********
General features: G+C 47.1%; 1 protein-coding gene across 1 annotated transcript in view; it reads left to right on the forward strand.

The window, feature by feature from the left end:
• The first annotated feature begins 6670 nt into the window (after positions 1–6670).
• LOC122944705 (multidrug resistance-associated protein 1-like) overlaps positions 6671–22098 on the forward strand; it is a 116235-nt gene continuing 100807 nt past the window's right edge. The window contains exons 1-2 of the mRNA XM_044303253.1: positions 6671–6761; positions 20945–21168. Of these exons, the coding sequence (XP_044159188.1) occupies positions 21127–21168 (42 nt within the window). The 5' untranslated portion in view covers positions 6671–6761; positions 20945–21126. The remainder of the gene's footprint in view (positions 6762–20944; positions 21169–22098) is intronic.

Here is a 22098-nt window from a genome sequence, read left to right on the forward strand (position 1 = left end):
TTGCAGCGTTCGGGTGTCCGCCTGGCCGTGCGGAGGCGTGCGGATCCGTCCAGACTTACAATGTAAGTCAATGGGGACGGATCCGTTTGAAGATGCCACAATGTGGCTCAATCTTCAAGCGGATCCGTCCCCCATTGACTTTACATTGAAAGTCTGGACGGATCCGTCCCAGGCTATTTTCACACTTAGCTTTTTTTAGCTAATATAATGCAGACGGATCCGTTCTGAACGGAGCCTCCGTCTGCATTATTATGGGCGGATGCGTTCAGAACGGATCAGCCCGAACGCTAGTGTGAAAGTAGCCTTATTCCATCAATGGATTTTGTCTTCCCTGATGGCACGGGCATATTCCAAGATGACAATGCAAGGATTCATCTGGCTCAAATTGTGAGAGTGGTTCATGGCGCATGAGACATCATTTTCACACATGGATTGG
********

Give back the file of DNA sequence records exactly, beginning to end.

General features: G+C 47.1%; 1 protein-coding gene across 1 annotated transcript in view; it reads left to right on the forward strand.

The window, feature by feature from the left end:
• The first annotated feature begins 6670 nt into the window (after positions 1–6670).
• LOC122944705 (multidrug resistance-associated protein 1-like) overlaps positions 6671–22098 on the forward strand; it is a 116235-nt gene continuing 100807 nt past the window's right edge. The window contains exons 1-2 of the mRNA XM_044303253.1: positions 6671–6761; positions 20945–21168. Of these exons, the coding sequence (XP_044159188.1) occupies positions 21127–21168 (42 nt within the window). The 5' untranslated portion in view covers positions 6671–6761; positions 20945–21126. The remainder of the gene's footprint in view (positions 6762–20944; positions 21169–22098) is intronic.

Here is a 22098-nt window from a genome sequence, read left to right on the forward strand (position 1 = left end):
TTGCAGCGTTCGGGTGTCCGCCTGGCCGTGCGGAGGCGTGCGGATCCGTCCAGACTTACAATGTAAGTCAATGGGGACGGATCCGTTTGAAGATGCCACAATGTGGCTCAATCTTCAAGCGGATCCGTCCCCCATTGACTTTACATTGAAAGTCTGGACGGATCCGTCCCAGGCTATTTTCACACTTAGCTTTTTTTAGCTAATATAATGCAGACGGATCCGTTCTGAACGGAGCCTCCGTCTGCATTATTATGGGCGGATGCGTTCAGAACGGATCAGCCCGAACGCTAGTGTGAAAGTAGCCTTATTCCATCAATGGATTTTGTCTTCCCTGATGGCACGGGCATATTCCAAGATGACAATGCAAGGATTCATCTGGCTCAAATTGTGAGAGTGGTTCATGGCGCATGAGACATCATTTTCACACATGGATTGG